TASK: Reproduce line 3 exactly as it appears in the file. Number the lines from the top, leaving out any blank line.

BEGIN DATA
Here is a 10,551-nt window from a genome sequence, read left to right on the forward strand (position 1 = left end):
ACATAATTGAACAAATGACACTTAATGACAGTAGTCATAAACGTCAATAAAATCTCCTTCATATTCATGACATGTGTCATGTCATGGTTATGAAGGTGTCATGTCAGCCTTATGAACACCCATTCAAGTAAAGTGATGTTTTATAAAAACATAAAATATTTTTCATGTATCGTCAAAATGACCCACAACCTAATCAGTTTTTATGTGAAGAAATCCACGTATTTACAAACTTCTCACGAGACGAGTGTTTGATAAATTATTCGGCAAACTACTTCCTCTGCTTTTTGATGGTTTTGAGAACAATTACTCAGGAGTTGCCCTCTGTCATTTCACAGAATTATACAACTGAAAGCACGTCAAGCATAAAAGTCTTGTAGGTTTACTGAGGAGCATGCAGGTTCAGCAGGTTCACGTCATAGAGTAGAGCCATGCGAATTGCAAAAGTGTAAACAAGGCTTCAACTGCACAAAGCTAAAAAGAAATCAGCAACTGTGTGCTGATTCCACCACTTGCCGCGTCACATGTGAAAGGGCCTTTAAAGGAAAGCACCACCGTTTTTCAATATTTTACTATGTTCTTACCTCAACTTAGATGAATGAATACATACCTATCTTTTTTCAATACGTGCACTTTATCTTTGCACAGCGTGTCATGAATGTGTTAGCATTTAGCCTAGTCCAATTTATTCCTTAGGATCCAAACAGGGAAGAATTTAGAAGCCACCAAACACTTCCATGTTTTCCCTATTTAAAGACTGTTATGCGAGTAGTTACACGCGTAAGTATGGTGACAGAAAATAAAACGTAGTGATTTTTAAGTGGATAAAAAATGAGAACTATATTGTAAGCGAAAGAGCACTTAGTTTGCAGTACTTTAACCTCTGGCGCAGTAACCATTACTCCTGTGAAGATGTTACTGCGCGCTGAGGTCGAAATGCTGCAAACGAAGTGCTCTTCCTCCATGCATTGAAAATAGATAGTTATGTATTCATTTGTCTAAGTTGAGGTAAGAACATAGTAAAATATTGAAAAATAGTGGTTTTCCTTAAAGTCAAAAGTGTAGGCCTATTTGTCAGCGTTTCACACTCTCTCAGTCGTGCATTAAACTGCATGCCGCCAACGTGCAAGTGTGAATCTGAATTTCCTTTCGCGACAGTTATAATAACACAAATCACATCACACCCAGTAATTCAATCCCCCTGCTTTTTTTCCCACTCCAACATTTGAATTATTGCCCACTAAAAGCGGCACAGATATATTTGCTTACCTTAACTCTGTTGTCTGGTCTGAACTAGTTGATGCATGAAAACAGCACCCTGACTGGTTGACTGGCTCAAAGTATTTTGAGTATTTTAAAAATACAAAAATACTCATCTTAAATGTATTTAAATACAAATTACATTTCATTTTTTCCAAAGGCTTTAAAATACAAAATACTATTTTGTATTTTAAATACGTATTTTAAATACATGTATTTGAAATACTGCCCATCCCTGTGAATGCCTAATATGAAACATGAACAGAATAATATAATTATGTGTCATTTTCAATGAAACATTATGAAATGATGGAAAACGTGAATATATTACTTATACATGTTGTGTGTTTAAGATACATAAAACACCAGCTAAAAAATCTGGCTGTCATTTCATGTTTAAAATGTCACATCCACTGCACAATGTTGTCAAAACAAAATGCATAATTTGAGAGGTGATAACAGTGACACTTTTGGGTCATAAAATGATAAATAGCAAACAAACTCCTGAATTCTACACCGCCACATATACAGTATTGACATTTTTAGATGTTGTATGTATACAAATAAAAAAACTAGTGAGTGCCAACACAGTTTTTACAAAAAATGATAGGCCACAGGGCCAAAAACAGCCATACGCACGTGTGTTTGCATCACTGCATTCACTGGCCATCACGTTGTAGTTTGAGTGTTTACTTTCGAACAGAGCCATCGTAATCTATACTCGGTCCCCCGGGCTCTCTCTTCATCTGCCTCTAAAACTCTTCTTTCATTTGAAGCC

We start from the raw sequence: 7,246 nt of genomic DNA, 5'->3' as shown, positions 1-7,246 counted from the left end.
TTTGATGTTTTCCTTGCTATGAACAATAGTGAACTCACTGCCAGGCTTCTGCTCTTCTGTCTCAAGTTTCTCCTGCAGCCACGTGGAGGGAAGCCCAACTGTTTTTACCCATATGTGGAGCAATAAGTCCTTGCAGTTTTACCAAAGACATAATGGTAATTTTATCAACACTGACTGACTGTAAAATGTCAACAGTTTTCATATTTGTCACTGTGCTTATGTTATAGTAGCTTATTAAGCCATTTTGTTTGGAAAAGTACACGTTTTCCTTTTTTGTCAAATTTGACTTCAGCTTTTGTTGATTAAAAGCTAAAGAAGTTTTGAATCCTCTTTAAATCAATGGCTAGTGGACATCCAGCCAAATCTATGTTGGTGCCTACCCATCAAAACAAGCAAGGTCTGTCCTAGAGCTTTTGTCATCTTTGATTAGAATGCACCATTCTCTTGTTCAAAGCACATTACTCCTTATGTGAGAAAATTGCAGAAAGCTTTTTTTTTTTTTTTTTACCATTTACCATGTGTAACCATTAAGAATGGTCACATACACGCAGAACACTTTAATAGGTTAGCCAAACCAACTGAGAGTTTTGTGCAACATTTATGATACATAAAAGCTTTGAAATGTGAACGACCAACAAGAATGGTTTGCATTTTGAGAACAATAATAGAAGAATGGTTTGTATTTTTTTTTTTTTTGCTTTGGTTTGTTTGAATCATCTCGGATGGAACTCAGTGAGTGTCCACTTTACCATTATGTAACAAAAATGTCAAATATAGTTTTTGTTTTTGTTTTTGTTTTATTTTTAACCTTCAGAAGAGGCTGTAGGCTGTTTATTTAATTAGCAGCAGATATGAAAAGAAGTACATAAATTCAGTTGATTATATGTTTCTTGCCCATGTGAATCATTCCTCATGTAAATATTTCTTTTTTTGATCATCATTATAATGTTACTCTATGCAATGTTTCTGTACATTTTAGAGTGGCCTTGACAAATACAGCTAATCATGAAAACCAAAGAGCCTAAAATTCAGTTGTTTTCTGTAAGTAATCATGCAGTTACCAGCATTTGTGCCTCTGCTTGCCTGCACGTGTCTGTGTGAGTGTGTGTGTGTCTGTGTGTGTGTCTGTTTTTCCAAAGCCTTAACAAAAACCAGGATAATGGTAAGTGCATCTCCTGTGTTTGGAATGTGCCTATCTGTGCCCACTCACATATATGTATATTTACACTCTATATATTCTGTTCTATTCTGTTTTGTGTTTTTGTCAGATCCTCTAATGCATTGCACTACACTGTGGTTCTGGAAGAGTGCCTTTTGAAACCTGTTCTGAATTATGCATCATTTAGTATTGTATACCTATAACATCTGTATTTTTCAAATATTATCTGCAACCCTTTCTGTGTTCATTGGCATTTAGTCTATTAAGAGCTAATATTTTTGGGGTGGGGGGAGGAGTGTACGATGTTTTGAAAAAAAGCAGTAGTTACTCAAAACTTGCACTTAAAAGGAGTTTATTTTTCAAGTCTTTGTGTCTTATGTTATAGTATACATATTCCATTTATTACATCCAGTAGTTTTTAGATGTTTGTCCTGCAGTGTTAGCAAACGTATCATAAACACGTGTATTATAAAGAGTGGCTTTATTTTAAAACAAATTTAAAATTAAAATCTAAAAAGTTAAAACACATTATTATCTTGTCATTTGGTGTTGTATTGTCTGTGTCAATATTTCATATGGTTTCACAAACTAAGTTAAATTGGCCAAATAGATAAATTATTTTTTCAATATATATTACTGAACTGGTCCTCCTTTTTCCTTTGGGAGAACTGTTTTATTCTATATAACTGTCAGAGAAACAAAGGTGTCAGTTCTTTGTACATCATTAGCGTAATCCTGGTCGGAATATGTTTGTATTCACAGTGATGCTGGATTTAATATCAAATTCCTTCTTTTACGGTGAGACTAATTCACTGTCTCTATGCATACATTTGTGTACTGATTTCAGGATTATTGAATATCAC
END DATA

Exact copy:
We start from the raw sequence: 7,246 nt of genomic DNA, 5'->3' as shown, positions 1-7,246 counted from the left end.